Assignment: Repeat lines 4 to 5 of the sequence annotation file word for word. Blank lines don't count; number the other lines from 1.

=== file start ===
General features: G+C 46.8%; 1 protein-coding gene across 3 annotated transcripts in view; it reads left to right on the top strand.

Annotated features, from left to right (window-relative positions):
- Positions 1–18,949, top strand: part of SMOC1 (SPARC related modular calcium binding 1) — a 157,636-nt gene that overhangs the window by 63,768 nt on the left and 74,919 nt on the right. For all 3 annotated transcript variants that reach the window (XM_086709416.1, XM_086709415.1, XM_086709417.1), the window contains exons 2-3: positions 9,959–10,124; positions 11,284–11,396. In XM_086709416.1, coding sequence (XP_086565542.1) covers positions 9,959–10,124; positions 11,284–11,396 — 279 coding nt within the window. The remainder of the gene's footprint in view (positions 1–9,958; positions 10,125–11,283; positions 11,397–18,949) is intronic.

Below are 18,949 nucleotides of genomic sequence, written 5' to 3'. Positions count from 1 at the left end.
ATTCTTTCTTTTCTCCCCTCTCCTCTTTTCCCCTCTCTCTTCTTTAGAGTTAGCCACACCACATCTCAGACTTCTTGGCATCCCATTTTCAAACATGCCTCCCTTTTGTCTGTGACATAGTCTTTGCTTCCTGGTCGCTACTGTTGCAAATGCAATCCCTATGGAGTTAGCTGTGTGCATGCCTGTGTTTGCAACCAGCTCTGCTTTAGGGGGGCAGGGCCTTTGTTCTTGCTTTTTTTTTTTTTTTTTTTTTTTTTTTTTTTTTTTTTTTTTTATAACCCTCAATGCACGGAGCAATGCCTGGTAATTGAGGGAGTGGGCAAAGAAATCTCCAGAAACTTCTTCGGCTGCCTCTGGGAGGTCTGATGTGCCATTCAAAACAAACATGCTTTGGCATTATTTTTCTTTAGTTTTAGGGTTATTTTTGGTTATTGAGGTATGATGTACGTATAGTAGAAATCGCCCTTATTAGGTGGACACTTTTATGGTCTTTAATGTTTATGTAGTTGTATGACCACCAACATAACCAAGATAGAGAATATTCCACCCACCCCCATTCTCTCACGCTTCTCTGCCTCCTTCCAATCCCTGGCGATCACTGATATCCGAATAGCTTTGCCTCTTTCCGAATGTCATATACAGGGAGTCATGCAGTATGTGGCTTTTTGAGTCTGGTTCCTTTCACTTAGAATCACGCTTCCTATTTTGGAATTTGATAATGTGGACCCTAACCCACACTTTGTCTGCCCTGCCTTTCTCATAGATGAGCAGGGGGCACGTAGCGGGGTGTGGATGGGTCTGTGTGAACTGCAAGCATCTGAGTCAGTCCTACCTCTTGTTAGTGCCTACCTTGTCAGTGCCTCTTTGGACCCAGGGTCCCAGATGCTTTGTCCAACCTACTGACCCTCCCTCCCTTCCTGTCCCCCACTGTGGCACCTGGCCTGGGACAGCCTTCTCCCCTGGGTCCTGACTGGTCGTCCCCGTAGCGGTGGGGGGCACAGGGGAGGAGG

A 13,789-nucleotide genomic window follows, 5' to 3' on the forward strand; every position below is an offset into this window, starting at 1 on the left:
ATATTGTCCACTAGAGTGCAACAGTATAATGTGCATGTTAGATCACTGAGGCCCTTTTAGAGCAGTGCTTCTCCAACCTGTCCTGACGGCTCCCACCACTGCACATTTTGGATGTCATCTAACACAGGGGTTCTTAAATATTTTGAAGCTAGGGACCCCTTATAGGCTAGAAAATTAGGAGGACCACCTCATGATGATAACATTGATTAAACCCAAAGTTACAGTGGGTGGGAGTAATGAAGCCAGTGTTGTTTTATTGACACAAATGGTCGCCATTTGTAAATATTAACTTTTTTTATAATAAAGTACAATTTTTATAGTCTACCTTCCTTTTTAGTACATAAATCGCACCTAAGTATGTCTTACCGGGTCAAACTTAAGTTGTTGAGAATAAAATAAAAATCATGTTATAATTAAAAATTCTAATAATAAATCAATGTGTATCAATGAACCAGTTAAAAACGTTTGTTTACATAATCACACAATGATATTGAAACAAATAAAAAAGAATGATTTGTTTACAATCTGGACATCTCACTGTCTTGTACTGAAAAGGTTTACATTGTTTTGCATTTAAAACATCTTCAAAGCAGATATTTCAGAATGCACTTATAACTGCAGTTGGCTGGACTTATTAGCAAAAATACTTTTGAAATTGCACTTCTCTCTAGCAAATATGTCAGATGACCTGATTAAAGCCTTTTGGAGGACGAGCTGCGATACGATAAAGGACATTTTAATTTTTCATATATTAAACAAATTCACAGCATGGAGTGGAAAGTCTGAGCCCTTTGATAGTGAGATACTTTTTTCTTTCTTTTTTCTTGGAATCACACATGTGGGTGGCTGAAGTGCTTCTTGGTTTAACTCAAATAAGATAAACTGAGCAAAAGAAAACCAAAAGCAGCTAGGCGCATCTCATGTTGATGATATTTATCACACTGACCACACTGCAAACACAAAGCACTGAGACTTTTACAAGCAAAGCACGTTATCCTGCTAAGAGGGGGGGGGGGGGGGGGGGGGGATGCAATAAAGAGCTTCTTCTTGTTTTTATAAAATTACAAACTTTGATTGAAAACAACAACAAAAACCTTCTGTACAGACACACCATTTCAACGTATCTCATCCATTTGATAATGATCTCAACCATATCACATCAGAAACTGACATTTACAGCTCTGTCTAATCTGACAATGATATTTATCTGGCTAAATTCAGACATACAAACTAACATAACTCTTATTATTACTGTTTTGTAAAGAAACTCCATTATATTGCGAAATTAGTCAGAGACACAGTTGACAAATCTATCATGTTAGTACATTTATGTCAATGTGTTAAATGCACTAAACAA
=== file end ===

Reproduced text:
Below are 18,949 nucleotides of genomic sequence, written 5' to 3'. Positions count from 1 at the left end.
ATTCTTTCTTTTCTCCCCTCTCCTCTTTTCCCCTCTCTCTTCTTTAGAGTTAGCCACACCACATCTCAGACTTCTTGGCATCCCATTTTCAAACATGCCTCCCTTTTGTCTGTGACATAGTCTTTGCTTCCTGGTCGCTACTGTTGCAAATGCAATCCCTATGGAGTTAGCTGTGTGCATGCCTGTGTTTGCAACCAGCTCTGCTTTAGGGGGGCAGGGCCTTTGTTCTTGCTTTTTTTTTTTTTTTTTTTTTTTTTTTTTTTTTTTTTTTTTTATAACCCTCAATGCACGGAGCAATGCCTGGTAATTGAGGGAGTGGGCAAAGAAATCTCCAGAAACTTCTTCGGCTGCCTCTGGGAGGTCTGATGTGCCATTCAAAACAAACATGCTTTGGCATTATTTTTCTTTAGTTTTAGGGTTATTTTTGGTTATTGAGGTATGATGTACGTATAGTAGAAATCGCCCTTATTAGGTGGACACTTTTATGGTCTTTAATGTTTATGTAGTTGTATGACCACCAACATAACCAAGATAGAGAATATTCCACCCACCCCCATTCTCTCACGCTTCTCTGCCTCCTTCCAATCCCTGGCGATCACTGATATCCGAATAGCTTTGCCTCTTTCCGAATGTCATATACAGGGAGTCATGCAGTATGTGGCTTTTTGAGTCTGGTTCCTTTCACTTAGAATCACGCTTCCTATTTTGGAATTTGATAATGTGGACCCTAACCCACACTTTGTCTGCCCTGCCTTTCTCATAGATGAGCAGGGGGCACGTAGCGGGGTGTGGATGGGTCTGTGTGAACTGCAAGCATCTGAGTCAGTCCTACCTCTTGTTAGTGCCTACCTTGTCAGTGCCTCTTTGGACCCAGGGTCCCAGATGCTTTGTCCAACCTACTGACCCTCCCTCCCTTCCTGTCCCCCACTGTGGCACCTGGCCTGGGACAGCCTTCTCCCCTGGGTCCTGACTGGTCGTCCCCGTAGCGGTGGGGGGCACAGGGGAGGAGG